A few weeks ago, I talked about tires on
big trucks. Regarding passenger vehicles, 30 to 35 million used tires are sold in
the U.S. every year. In a tight economy, it’s understandable why
so many are bought, but what price is paid in human injuries when these
tires fail at high speed?
Buyers can’t see the hidden defects caused by poor maintenance, bad
storage conditions, old repairs, and microscopic cracks. An old phrase
comes to mind, “There ought to be a law....” It should end
with the words, “that prohibit their sale.” No federal regulations
exist to control the quality of used tires that are sold. Only state laws
regulate tread depth, and that depth alone fails to cure the problems
that a high percentage of these tires have.
Remember, these are tires that someone previously discarded. Typically,
tire dealers pay recyclers a couple bucks to pick up and dispose of the
used tires. The recyclers sometimes employ deceptive methods to sell the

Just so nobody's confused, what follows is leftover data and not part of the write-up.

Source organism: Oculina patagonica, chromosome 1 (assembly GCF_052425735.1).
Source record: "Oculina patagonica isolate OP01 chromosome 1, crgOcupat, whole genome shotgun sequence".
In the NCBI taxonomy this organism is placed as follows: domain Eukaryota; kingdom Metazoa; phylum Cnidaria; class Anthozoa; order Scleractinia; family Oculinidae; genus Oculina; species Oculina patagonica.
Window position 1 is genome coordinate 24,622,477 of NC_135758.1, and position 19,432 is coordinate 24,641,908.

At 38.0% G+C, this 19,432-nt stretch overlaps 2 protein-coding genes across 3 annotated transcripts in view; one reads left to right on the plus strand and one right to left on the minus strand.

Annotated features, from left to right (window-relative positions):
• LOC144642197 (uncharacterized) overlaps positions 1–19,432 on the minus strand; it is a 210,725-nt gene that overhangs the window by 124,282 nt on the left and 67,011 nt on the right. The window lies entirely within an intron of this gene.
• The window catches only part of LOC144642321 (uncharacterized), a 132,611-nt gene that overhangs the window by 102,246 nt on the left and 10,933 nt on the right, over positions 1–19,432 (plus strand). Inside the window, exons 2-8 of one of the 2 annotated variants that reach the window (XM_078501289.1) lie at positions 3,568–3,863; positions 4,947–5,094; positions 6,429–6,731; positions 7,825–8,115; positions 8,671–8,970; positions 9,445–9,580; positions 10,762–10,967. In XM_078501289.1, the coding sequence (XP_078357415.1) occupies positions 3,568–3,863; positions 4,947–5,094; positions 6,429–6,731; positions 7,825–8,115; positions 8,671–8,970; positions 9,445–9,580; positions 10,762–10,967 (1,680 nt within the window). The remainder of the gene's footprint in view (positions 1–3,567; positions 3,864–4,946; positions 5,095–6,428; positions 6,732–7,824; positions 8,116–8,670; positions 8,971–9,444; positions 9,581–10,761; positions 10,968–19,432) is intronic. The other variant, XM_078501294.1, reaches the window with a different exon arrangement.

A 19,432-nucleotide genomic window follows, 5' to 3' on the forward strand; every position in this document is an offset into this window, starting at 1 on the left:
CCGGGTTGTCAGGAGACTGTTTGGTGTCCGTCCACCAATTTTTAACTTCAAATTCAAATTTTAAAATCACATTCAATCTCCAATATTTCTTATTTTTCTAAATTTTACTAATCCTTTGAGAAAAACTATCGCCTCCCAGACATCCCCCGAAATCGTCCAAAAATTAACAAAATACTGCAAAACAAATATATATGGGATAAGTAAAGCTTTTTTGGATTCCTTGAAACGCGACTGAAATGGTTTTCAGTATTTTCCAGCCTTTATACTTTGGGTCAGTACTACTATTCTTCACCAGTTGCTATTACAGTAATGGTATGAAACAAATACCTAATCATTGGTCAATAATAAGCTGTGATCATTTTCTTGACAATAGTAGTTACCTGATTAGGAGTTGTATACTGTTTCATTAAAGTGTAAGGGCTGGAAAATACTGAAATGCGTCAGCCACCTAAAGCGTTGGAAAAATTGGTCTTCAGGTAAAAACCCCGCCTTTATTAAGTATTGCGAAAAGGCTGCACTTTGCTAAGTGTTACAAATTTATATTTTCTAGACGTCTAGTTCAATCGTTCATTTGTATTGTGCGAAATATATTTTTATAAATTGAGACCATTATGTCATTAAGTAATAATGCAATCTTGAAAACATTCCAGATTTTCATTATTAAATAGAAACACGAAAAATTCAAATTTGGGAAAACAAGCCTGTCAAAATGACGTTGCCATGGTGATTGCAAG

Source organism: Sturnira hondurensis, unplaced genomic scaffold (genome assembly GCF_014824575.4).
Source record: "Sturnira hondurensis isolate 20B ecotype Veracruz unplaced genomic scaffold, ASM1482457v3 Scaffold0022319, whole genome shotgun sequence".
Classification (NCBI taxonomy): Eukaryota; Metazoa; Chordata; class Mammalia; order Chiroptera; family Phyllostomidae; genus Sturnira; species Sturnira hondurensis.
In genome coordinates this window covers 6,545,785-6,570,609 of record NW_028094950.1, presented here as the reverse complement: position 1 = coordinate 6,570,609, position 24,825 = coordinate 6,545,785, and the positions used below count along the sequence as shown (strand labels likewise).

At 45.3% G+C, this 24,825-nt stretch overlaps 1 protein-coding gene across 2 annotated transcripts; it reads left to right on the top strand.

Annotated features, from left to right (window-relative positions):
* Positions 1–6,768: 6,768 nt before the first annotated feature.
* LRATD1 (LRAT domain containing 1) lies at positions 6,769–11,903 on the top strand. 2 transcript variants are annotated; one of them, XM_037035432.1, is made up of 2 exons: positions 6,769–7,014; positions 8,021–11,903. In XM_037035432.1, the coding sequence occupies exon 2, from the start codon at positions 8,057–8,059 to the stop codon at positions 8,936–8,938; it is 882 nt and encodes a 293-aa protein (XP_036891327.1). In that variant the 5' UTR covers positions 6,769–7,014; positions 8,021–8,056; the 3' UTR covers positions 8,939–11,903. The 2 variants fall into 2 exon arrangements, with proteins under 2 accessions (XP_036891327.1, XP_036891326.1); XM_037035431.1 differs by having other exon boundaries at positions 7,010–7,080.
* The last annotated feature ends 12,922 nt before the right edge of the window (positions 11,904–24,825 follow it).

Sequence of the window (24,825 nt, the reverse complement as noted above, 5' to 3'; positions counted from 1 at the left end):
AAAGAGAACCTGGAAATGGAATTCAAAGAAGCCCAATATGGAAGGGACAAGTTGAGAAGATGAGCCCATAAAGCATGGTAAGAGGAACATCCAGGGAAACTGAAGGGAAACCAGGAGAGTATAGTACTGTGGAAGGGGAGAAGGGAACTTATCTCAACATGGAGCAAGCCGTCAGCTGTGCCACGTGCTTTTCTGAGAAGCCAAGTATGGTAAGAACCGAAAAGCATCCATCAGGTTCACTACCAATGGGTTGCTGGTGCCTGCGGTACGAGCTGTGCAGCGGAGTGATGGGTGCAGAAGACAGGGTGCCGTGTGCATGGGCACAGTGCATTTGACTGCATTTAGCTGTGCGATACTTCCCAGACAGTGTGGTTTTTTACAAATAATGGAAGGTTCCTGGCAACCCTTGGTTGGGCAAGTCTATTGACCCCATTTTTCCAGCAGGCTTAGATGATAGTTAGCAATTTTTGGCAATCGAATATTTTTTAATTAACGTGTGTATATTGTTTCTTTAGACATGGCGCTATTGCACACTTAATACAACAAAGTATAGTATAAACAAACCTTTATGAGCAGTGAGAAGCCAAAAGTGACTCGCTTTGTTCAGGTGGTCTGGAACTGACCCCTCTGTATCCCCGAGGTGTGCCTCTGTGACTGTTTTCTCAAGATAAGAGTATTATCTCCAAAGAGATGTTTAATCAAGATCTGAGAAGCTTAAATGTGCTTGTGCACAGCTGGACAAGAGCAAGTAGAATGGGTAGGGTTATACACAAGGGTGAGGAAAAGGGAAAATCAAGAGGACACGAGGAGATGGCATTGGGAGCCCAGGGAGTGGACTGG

tires. For instance, they may paint the tires to make them look newer.
The Rubber Manufacturer’s Association has issued a bulletin warning
consumers and retailers to avoid used tires. It lists seventeen conditions
what would make a tire unfit for further service including punctures,
bead and inner liner damage, and internal separations that cannot be seen
even by tire experts.
Since a consumer cannot know the history of a used tire, one who buys it
is looking for big trouble. Does the tire have a history of being driven
against curbs? That can damage its bead and inner liner and cause internal
separation of plies. Was it driven on a highway filled with potholes?
The same damage could have occurred. How was it stored? Was it in a hot
warehouse stacked on a shelf exposed to sunlight that could have weakened
it through deterioration? Unless one has these answers and more about
the history of a tire, it shouldn’t be bought.
I’ll return to my phrase, “There ought to be a law that prohibits